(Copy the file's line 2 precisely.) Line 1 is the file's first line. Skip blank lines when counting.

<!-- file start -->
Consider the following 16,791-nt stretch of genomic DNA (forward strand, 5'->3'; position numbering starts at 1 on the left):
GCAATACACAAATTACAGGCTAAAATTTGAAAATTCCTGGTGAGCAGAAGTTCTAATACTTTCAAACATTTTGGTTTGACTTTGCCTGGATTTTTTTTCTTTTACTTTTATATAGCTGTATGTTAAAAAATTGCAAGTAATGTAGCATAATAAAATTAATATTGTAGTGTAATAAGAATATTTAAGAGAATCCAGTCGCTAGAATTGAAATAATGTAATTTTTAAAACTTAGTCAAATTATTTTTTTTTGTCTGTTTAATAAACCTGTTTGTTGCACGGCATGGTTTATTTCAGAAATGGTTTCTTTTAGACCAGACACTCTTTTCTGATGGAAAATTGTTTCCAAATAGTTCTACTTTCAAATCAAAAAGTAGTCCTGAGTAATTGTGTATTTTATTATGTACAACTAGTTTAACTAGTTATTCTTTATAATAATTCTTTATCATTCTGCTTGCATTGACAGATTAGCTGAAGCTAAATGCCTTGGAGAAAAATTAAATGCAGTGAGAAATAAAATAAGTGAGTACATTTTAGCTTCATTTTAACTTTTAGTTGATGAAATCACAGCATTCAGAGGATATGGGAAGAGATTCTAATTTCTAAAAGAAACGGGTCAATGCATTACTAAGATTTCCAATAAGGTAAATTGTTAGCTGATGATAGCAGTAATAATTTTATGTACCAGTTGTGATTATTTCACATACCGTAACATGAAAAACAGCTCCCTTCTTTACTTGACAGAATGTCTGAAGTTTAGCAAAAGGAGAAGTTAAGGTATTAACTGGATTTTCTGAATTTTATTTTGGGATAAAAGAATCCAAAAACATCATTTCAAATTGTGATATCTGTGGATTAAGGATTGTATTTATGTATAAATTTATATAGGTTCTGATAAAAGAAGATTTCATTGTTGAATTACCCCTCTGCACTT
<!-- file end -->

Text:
GCAATACACAAATTACAGGCTAAAATTTGAAAATTCCTGGTGAGCAGAAGTTCTAATACTTTCAAACATTTTGGTTTGACTTTGCCTGGATTTTTTTTCTTTTACTTTTATATAGCTGTATGTTAAAAAATTGCAAGTAATGTAGCATAATAAAATTAATATTGTAGTGTAATAAGAATATTTAAGAGAATCCAGTCGCTAGAATTGAAATAATGTAATTTTTAAAACTTAGTCAAATTATTTTTTTTTGTCTGTTTAATAAACCTGTTTGTTGCACGGCATGGTTTATTTCAGAAATGGTTTCTTTTAGACCAGACACTCTTTTCTGATGGAAAATTGTTTCCAAATAGTTCTACTTTCAAATCAAAAAGTAGTCCTGAGTAATTGTGTATTTTATTATGTACAACTAGTTTAACTAGTTATTCTTTATAATAATTCTTTATCATTCTGCTTGCATTGACAGATTAGCTGAAGCTAAATGCCTTGGAGAAAAATTAAATGCAGTGAGAAATAAAATAAGTGAGTACATTTTAGCTTCATTTTAACTTTTAGTTGATGAAATCACAGCATTCAGAGGATATGGGAAGAGATTCTAATTTCTAAAAGAAACGGGTCAATGCATTACTAAGATTTCCAATAAGGTAAATTGTTAGCTGATGATAGCAGTAATAATTTTATGTACCAGTTGTGATTATTTCACATACCGTAACATGAAAAACAGCTCCCTTCTTTACTTGACAGAATGTCTGAAGTTTAGCAAAAGGAGAAGTTAAGGTATTAACTGGATTTTCTGAATTTTATTTTGGGATAAAAGAATCCAAAAACATCATTTCAAATTGTGATATCTGTGGATTAAGGATTGTATTTATGTATAAATTTATATAGGTTCTGATAAAAGAAGATTTCATTGTTGAATTACCCCTCTGCACTT